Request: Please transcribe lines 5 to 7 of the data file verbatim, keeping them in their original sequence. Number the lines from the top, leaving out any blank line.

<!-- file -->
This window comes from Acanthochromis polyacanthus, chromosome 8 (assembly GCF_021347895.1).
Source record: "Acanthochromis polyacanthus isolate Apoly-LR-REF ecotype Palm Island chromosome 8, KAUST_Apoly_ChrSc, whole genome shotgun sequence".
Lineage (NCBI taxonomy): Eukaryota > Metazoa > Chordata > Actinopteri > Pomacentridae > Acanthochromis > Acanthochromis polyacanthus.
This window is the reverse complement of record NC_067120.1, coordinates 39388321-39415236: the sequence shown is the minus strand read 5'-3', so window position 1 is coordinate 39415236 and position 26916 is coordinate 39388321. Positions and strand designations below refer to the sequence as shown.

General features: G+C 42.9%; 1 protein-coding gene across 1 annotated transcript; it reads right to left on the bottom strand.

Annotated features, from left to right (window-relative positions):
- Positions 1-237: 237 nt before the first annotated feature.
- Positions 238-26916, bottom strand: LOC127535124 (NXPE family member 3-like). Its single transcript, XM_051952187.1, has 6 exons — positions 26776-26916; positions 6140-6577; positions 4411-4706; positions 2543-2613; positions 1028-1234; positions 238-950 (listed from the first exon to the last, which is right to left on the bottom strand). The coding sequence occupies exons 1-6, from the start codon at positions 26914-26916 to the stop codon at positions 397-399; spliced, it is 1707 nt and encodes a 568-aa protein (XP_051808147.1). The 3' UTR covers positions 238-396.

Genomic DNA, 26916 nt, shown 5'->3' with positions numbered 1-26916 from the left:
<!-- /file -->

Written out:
General features: G+C 42.9%; 1 protein-coding gene across 1 annotated transcript; it reads right to left on the bottom strand.

Annotated features, from left to right (window-relative positions):
- Positions 1-237: 237 nt before the first annotated feature.